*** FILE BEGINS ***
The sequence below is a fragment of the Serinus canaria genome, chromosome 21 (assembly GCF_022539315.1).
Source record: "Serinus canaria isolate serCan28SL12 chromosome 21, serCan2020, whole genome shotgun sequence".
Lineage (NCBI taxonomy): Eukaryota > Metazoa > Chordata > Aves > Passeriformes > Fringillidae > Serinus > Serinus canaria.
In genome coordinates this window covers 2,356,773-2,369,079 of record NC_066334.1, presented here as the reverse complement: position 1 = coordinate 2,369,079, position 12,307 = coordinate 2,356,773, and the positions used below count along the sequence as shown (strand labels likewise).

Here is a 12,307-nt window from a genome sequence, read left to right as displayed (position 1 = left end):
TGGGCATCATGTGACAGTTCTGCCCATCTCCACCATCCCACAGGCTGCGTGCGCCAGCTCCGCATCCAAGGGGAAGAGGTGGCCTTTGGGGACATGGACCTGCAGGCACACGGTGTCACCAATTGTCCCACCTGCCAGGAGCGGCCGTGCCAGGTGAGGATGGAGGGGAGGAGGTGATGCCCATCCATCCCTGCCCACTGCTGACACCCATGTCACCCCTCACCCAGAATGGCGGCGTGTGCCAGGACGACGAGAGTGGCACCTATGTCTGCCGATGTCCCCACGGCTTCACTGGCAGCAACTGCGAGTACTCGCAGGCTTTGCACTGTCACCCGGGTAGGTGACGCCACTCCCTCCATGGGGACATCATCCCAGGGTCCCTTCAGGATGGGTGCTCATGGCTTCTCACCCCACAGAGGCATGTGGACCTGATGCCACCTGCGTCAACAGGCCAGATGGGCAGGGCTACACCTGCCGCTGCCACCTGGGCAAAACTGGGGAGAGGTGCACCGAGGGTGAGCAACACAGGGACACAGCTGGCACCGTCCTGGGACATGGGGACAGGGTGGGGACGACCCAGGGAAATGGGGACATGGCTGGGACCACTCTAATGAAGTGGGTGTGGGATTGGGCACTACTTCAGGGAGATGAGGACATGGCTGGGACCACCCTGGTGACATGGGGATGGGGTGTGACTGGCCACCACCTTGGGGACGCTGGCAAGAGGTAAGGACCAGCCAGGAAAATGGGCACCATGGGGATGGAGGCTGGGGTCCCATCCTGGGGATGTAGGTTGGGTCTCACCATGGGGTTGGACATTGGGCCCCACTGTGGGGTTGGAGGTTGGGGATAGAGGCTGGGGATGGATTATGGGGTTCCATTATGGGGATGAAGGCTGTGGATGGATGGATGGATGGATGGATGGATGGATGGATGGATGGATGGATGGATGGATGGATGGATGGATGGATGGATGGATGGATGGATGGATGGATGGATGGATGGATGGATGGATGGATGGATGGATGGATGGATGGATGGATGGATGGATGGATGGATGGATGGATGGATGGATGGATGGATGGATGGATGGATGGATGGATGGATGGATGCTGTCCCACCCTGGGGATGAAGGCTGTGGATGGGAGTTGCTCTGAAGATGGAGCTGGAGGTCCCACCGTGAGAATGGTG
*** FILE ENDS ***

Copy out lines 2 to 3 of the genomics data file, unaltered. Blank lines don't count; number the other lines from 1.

Source record: "Serinus canaria isolate serCan28SL12 chromosome 21, serCan2020, whole genome shotgun sequence".
Lineage (NCBI taxonomy): Eukaryota > Metazoa > Chordata > Aves > Passeriformes > Fringillidae > Serinus > Serinus canaria.